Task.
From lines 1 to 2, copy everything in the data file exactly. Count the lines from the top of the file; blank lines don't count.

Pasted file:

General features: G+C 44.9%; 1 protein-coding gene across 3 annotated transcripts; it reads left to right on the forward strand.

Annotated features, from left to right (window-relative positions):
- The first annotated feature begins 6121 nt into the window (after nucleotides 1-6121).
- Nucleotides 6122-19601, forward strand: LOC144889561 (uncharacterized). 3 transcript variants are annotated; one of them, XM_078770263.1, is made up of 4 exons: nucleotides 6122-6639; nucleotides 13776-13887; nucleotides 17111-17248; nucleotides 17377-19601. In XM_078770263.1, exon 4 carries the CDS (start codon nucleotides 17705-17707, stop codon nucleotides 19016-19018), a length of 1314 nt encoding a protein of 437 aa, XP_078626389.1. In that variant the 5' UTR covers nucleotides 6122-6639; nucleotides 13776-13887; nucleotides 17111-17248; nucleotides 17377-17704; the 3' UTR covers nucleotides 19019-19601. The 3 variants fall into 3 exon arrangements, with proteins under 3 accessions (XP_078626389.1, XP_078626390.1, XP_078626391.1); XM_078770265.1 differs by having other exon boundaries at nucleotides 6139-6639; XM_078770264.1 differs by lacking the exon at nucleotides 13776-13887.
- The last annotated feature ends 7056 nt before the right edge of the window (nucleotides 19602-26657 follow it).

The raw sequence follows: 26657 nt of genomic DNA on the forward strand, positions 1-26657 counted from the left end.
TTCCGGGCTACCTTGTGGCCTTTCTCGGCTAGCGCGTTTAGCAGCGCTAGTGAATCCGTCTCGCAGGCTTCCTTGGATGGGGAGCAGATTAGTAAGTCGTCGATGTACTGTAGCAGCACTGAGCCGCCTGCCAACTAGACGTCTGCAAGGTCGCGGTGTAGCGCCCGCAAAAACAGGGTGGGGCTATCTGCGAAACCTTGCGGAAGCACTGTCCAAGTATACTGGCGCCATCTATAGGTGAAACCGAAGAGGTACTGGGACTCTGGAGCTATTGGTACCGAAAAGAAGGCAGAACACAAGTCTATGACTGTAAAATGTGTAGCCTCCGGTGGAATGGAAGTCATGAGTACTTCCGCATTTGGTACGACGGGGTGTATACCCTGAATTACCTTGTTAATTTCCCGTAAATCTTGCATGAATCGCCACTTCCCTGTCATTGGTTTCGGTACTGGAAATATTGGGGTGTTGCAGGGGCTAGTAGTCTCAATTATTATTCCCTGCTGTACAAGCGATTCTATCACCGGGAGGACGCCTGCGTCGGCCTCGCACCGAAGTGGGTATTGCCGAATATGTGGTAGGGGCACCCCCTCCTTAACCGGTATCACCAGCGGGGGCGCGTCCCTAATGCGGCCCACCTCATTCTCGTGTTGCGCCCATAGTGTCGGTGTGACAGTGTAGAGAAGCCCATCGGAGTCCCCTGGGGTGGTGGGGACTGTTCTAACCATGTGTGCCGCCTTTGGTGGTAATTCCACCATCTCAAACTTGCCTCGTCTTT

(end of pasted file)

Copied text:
General features: G+C 44.9%; 1 protein-coding gene across 3 annotated transcripts; it reads left to right on the forward strand.

Annotated features, from left to right (window-relative positions):